Maudie, the true story of Canadian folk artist Maud Lewis, featuring Sally Hawkins and Ethan Hawke, both Academy Award Nominees, is a movie that moved me profoundly. It was difficult viewing Maud’s mistreatment, her husband referring to her worth being less than his dogs and chickens, and the like, but the strength of art being in one’s soul, blood and very being, its relentless and irrepressible fight for expression was awe-inspiring.
Not that I equate myself to Maud, but I can totally relate. My youngest child was unwell his first few years of life and to try to somewhat satisfy this internal literally clawing feeling of art trying to get out of my body, I used to sign out the maximum amount of library books of artists’ works that I was allowed. I would flip through them while I was comforting and rocking him, trying to quench some of my art appetite through my eyes, and when I worked six days a week and lacked painting time, while lying in bed, I would imagine a blank sheet of paper, draw the picture, paint the wash and proceed to create the painting step by step. I would scold and tell myself to go to sleep because doing this imaginary painting was going to take hours and the sleep deprivation was making it difficult to function.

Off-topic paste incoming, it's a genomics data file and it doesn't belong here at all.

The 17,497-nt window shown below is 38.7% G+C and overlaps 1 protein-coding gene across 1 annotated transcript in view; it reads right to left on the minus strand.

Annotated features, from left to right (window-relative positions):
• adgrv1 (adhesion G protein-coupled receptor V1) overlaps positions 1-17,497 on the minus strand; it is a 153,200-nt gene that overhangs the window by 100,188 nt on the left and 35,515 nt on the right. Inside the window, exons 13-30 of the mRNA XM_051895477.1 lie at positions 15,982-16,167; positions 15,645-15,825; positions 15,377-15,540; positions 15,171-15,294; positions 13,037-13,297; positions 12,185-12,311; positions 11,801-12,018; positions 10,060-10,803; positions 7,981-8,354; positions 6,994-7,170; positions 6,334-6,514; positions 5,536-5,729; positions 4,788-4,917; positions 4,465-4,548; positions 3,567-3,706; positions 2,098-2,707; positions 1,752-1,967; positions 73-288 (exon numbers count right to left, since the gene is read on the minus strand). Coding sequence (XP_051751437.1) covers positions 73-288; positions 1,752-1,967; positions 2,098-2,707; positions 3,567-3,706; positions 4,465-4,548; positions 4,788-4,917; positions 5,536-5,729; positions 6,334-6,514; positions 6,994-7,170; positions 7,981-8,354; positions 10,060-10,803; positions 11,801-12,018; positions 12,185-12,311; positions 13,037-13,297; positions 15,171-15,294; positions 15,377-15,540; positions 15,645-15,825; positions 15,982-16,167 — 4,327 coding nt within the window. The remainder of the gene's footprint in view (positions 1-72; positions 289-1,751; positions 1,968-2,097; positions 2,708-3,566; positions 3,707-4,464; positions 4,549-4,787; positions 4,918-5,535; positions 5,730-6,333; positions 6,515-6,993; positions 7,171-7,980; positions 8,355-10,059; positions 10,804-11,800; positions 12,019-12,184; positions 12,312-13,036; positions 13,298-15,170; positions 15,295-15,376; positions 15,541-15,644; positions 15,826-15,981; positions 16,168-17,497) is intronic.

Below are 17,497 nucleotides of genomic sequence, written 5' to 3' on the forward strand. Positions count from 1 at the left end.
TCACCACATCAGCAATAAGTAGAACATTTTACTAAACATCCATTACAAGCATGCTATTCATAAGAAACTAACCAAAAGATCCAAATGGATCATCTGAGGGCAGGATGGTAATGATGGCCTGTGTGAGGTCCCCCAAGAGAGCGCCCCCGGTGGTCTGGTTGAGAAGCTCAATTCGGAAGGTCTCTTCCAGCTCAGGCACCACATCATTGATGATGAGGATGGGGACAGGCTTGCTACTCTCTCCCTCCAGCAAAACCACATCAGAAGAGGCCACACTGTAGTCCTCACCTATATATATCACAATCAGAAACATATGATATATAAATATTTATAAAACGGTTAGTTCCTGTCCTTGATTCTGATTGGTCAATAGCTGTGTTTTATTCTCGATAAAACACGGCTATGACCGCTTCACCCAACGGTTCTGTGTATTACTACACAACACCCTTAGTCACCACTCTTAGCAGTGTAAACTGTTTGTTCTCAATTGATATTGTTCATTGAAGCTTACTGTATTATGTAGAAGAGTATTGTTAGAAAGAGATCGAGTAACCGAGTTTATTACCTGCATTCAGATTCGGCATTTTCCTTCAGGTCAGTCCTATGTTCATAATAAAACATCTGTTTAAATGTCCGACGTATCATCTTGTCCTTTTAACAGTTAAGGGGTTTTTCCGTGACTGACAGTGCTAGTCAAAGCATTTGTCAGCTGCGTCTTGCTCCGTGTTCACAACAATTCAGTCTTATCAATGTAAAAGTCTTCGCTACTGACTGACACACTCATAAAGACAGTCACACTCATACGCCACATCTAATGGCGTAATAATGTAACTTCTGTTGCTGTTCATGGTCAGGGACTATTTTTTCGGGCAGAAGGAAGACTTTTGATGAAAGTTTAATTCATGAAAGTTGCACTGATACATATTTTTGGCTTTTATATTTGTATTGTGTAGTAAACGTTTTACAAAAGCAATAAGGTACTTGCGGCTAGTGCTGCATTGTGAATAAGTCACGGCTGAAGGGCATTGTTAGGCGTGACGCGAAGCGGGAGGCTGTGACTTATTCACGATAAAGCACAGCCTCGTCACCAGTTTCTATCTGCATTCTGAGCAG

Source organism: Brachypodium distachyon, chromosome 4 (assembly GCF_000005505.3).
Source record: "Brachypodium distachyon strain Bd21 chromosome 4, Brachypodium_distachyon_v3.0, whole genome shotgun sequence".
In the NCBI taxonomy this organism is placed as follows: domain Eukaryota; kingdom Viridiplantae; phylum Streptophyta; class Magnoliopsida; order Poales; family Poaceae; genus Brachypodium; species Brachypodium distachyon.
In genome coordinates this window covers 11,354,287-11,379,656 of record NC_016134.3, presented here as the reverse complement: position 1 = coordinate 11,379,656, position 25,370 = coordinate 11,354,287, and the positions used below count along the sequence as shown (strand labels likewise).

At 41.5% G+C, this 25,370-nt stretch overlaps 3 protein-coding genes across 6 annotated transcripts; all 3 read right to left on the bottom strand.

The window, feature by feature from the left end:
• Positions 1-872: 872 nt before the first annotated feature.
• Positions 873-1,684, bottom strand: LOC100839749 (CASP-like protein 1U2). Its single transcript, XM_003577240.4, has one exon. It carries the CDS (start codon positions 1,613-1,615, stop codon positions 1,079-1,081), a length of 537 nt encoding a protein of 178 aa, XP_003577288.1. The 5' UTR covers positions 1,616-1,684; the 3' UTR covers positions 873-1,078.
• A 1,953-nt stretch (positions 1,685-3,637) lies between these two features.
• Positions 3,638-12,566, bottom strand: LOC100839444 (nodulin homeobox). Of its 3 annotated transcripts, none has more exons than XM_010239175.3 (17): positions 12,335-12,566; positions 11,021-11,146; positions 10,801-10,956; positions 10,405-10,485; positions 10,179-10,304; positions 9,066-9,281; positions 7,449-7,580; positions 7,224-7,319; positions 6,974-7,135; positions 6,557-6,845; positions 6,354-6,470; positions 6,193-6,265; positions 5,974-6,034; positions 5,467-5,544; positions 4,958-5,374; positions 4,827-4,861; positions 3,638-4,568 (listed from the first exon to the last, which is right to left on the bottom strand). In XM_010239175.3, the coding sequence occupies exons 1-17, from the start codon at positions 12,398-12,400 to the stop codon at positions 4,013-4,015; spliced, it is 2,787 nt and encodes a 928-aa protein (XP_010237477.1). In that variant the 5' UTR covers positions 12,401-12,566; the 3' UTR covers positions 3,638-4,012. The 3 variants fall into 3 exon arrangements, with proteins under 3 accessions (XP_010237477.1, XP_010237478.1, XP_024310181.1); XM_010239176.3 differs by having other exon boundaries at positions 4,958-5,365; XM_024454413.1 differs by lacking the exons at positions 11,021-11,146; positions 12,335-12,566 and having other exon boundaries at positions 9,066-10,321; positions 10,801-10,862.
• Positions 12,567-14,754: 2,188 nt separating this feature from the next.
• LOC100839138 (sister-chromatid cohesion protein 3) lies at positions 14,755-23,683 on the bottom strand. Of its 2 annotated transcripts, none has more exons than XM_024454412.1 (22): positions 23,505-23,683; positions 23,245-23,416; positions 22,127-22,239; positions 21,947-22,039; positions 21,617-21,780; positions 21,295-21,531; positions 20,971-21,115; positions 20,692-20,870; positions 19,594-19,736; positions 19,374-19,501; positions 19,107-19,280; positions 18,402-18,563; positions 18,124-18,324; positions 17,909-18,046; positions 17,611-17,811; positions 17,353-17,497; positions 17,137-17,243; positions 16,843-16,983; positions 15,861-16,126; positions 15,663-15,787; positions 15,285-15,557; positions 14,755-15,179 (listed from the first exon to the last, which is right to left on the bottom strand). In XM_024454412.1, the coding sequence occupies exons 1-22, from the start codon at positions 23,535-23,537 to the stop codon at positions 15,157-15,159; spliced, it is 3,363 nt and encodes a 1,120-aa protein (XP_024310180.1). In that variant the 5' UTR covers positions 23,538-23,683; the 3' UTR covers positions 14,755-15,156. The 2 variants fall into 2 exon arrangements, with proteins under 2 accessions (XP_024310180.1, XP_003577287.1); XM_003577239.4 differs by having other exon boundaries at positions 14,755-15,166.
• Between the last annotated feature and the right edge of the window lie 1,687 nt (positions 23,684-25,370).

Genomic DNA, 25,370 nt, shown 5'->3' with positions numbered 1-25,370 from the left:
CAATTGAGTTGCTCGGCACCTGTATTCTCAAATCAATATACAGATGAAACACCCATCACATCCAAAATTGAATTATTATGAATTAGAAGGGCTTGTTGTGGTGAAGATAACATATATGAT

I have met several people who have done Fine Arts Degrees that have said that they haven’t painted or drawn since. I so wish I could have done an art degree but maybe I would have had the same end result. I can’t fathom this because the art in me feels like an unstoppable force, as I think it felt for Maud. She couldn’t help herself and drew at every opportunity, including drawing with her finger in the condensation on the glass of windows. When she took on a housekeeping job, she had ZERO chance in stopping herself painting when she found a tin of paint. She opened it and dipped her finger into the paint and began painting the internal wall of the house using her finger.
I also related to Maud’s distress when somebody wanted to buy a painting that was unfinished. I had a similar experience and I distinctly remember the feelings of strongly not wanting this to happen. I had to firmly and repeatedly say no. It was a small practice painting of elephants and I hadn’t even painted the eyes yet, but it looked completed to her and she said she liked it as it was, and she wanted to take it.
I found Maudie a wonderful movie and I wonder how many other artists would be struck by some of the universal, undeniable artistic shared characteristics and feelings depicted?
Maud Lewis, I salute you, your art and enduring inspiration.